So, I came back, and brought back the best of the people I’d worked with in the past, like Stuart Craig, who designed all of the Harry Potter films and The Legend of Tarzan, and now Fantastic Beasts; and Mark Day, who’s been my editor for 15 years – we’re like a married couple [laughs].  And then I introduced some new people into the group that I was excited to work with – Philippe Rousselot as D.O.P. [director of photography], whose work is just magical; and Colleen Atwood, an extraordinary costume designer I’ve admired for many, many years.

QUESTION:  This film marks J.K. Rowling’s screenwriting debut, and I’m wondering if there was character or a theme that resonated with you personally when you read it for the first time?

DAVID YATES:  I loved Newt Scamander.  I identified with his social awkwardness.  As a kid growing up in the north of England, I was shy and had a really difficult time basically figuring out where I was in the world, and I turned to filmmaking, storytelling and music as a way to express myself.  Those of us who feel a little bit awkward and are trying to figure out who we are and how we integrate, and trying to find our confidence, often invest in something creative.  Newt Scamander is entirely focused on protecting and nurturing wild, magical animals, so Newt, to me, was a kindred spirit.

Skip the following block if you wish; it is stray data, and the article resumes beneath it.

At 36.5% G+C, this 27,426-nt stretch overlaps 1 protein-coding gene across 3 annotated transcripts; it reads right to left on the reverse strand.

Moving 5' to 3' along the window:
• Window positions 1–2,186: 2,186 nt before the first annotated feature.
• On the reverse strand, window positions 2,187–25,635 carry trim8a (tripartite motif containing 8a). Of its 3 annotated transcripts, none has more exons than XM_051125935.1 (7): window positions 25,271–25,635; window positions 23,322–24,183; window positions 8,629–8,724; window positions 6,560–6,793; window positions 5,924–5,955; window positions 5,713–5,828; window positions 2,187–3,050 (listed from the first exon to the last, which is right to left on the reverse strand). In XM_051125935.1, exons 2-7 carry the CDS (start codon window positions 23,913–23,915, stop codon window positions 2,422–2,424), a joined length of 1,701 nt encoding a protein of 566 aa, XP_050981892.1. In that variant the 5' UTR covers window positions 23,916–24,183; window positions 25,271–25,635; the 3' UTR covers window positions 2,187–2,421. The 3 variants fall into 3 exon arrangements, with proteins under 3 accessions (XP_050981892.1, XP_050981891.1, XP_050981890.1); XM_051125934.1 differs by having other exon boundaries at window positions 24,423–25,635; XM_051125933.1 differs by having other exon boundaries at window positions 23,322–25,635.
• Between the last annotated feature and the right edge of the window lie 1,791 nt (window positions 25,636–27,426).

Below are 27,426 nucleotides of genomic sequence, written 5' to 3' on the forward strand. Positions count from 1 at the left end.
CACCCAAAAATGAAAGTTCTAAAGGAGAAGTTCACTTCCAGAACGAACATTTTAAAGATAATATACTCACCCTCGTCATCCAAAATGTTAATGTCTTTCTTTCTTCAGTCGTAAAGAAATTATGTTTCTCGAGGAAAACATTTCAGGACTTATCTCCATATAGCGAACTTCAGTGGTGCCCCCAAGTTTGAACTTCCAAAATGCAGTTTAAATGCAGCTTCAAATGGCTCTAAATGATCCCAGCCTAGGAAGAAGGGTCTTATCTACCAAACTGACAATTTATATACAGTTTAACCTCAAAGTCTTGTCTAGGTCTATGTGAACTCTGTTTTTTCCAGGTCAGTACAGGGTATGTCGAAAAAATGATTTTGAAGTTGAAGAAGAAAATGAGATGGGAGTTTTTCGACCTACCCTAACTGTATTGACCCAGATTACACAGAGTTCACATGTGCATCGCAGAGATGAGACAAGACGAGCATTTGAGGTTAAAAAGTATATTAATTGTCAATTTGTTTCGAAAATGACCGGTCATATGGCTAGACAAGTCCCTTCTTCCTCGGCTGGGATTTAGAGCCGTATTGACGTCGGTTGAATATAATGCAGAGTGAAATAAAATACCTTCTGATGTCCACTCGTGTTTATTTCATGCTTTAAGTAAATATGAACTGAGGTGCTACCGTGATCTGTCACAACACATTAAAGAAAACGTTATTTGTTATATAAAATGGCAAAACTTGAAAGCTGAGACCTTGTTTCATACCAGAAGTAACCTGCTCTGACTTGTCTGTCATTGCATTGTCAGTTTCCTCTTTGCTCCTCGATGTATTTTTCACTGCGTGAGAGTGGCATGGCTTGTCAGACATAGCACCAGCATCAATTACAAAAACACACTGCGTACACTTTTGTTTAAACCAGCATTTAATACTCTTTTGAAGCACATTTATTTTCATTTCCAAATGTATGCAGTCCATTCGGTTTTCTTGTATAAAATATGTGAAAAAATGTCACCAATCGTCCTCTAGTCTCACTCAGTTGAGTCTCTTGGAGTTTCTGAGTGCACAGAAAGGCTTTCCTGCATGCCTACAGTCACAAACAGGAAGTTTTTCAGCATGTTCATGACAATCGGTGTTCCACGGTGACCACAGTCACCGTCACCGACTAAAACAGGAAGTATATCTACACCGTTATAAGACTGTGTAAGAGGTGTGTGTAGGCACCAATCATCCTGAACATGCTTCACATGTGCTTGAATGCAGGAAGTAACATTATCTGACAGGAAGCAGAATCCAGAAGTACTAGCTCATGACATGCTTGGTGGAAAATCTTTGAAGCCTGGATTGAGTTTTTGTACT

And I loved Jacob Kowalski. He’s an everyman; he’s got a big heart; he’s open; he believes in the best of everybody; and what I love about Jacob is that he accepts people for who they really are.  And he’s one of us.  He’s a Muggle – or No-Maj in America – in the sense that he’s not a wizard, yet he drops into the wizarding world and accepts the joy of that world for all its differences and its idiosyncrasies.  There’s something really wonderful about that.  So, those are the two characters I related to most.

QUESTION:  What do you think it is about the way that J.K. Rowling writes characters that speaks to us so directly?